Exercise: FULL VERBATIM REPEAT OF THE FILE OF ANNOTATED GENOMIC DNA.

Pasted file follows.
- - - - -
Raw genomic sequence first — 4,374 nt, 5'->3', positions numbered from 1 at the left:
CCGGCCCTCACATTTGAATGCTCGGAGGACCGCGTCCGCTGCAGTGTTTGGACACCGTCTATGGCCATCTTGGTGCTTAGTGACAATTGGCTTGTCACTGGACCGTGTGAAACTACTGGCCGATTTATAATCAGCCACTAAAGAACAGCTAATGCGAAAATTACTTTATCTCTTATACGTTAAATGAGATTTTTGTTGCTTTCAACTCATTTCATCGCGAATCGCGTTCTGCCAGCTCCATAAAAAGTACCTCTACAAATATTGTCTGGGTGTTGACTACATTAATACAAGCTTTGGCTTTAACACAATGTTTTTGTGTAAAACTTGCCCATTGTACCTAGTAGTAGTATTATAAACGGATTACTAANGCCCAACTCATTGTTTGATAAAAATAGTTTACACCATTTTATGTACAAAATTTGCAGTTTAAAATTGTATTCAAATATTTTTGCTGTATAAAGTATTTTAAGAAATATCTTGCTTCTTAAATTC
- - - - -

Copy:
Raw genomic sequence first — 4,374 nt, 5'->3', positions numbered from 1 at the left:
CCGGCCCTCACATTTGAATGCTCGGAGGACCGCGTCCGCTGCAGTGTTTGGACACCGTCTATGGCCATCTTGGTGCTTAGTGACAATTGGCTTGTCACTGGACCGTGTGAAACTACTGGCCGATTTATAATCAGCCACTAAAGAACAGCTAATGCGAAAATTACTTTATCTCTTATACGTTAAATGAGATTTTTGTTGCTTTCAACTCATTTCATCGCGAATCGCGTTCTGCCAGCTCCATAAAAAGTACCTCTACAAATATTGTCTGGGTGTTGACTACATTAATACAAGCTTTGGCTTTAACACAATGTTTTTGTGTAAAACTTGCCCATTGTACCTAGTAGTAGTATTATAAACGGATTACTAANGCCCAACTCATTGTTTGATAAAAATAGTTTACACCATTTTATGTACAAAATTTGCAGTTTAAAATTGTATTCAAATATTTTTGCTGTATAAAGTATTTTAAGAAATATCTTGCTTCTTAAATTC